The third boss in the game (if you count the machine in the opening scene as a boss) is a real bitch. His name is the Bogimoray, and he appears along with five ‘magic insects’. The magic insects have a weak physical attack, a substantial but rarely-used magic attack, and the ability to charge. The bogimoray, an enormous magical sandworm, can only ‘absorb’ the magic generated by the charging magic insects until his magic gauge is full, at which point he unleashes para-flare, an area attack that will deal a couple hundred points of damage and paralyze everyone.
Oh, and if you kill the magic insects, they reappear two turns later.
Oh and also – once you kill the worm, he immediately reappears and you get to fight him again. He’s the same, except he charges faster and he starts with a full magic gauge, so you better believe there’ll be a paralyzin’.
Here’s what’s wrong with all of this. First off, mastering this fight requires some deep knowledge of the game’s strategic intricacies, which the game itself does a poor job of telling you about. For example, immortals learn skills differently from regular dudes. The game explains this, mentioning how you can ‘skill link’ and learn skills from the regular dudes, who simply unlock new skills with experience. But it mentions only in passing the art of learning skills from objects. You can equip an object on your immortals, and after earning enough skill in combat, they learn the skill that the object imparted when equipped. For example, in this case what you need is the yellow band, which prevents paralysis. A regular mortal dude can equip it and reap the benefits, but he can never learn the skill. Your immortals, however, can unlock antiparalysis and then put it in a skill slot, meaning they can now resist paralysis without having the yellow band on.
You can see how that would take more than a sentence to explain, yeah?
So if you find the yellow band without knowing all these details, you are likely to equip it on one of your guys and think you’re set. Once the Bogimoray para-flares your ass though, only one party member will resist paralysis and will have to spend two turns curing his two teammates. By that point, you can be sure Bogimotherfucker will have charged up fully and will paralyze you suckers again.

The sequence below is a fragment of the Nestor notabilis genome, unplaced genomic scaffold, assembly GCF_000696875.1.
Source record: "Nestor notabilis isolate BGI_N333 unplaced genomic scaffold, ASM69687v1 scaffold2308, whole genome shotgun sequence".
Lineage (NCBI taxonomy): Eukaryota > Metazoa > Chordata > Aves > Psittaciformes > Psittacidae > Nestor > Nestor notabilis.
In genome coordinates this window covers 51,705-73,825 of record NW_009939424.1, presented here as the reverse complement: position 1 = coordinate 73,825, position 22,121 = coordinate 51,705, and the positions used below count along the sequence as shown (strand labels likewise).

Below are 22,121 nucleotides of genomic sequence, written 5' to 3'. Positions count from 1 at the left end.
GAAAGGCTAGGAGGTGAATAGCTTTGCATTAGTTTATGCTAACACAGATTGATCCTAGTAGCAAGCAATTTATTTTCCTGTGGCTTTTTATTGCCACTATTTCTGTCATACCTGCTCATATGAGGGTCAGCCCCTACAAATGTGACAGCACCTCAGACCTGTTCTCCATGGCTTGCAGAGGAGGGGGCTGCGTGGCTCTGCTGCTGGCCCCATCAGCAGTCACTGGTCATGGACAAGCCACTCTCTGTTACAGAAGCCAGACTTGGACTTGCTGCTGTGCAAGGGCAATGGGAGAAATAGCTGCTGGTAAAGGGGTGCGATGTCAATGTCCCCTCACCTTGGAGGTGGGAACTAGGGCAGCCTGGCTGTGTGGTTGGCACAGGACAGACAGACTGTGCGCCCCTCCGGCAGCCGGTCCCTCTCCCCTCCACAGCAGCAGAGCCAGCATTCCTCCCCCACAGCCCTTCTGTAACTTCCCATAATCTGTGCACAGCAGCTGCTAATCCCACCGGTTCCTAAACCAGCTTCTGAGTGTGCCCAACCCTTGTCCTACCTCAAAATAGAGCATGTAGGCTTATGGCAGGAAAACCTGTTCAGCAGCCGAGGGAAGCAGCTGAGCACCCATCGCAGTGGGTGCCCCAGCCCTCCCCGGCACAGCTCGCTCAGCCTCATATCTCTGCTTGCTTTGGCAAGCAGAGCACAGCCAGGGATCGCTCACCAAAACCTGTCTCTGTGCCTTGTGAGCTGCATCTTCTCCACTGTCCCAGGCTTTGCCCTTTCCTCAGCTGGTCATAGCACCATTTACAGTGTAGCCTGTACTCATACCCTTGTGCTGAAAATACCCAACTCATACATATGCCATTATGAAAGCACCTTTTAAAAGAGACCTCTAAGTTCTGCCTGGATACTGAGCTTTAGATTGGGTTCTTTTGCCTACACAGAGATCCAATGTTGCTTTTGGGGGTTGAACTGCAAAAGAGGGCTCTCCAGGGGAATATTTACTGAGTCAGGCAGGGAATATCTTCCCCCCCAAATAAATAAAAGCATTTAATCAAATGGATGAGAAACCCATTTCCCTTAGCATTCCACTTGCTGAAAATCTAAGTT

Anyway, another problem with this Bogimoray affair is that it requires grinding. You find your first yellow band quite close to the actual encounter area, so in order to impart its powers to your two immortals, you have to initiate at least 10 random encounters – more than you would get en route to the encounter. So you have to roam about grinding to have a solid chance of beating this clown. Grinding, for me at least, is one of the JRPG conventions I could definitely live without.
Finally, it’s waaaaay too repetitive. Even if you beat the worm on the first go – which would already require repetitive grinding – you’re playing him twice. If you have to try him out multiple times, well you can do the math. I agree with IGN AU, it can take three hours to get by the Bog man.
You know what would have worked? Let’s just fight the thing once. Why twice? Was it not hard enough once? Give it more hit points, then. I fail to see how exposing players to something this challenging this early in the game is a good thing.
I nearly gave up, but ultimately decided I wanted to hear more of this story, so I decided to do some googling and learn how to beat this jerk. I’ve written up my formula for success™ in this article over here…
But back to the game. As a definite Final Fantasy fan, I’m enjoying it despite its near-tragic flaw with the bogimoray. One may hope for a few more innovations, or dropping a few of the more annoying conventions of the genre (grinding, random monsters), but you also have to appreciate it for what it is.
I’ll report back in a week or so.